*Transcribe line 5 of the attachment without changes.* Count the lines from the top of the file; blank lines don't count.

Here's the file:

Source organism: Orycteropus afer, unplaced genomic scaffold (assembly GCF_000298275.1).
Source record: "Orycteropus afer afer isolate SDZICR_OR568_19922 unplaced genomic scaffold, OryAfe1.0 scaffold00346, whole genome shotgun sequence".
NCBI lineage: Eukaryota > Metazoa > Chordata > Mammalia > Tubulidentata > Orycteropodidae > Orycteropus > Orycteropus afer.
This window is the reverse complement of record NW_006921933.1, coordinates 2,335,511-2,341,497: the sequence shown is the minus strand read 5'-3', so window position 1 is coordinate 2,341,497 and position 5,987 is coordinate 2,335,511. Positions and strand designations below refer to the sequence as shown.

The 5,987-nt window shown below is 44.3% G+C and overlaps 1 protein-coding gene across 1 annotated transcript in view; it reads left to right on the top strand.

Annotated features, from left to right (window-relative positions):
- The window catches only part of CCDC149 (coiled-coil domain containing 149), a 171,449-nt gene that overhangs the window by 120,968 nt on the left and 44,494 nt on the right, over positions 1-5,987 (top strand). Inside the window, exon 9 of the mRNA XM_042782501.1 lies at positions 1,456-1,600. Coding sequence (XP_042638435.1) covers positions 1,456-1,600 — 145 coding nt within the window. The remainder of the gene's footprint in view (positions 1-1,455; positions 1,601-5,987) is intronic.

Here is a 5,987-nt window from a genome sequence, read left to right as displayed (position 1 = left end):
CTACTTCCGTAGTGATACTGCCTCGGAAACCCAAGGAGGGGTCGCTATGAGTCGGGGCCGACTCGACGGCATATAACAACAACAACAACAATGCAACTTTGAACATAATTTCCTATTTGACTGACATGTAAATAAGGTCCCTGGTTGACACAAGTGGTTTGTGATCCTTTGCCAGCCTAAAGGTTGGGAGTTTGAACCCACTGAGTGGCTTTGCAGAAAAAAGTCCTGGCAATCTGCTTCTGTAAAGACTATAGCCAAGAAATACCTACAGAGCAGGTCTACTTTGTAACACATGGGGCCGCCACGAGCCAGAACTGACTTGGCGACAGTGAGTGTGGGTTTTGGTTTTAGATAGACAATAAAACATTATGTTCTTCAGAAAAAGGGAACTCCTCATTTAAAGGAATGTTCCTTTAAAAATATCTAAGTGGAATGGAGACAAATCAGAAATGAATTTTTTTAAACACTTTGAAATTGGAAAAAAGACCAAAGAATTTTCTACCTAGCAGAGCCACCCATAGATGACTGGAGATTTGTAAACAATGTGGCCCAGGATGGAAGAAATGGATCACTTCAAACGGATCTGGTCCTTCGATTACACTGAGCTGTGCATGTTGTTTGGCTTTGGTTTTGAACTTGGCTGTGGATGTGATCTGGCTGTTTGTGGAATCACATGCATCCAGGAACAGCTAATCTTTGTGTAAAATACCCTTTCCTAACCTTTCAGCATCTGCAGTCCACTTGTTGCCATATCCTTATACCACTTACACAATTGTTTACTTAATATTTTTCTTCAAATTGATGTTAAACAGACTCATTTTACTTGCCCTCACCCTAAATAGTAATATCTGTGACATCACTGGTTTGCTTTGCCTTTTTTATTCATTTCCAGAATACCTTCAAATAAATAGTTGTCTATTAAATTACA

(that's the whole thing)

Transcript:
The 5,987-nt window shown below is 44.3% G+C and overlaps 1 protein-coding gene across 1 annotated transcript in view; it reads left to right on the top strand.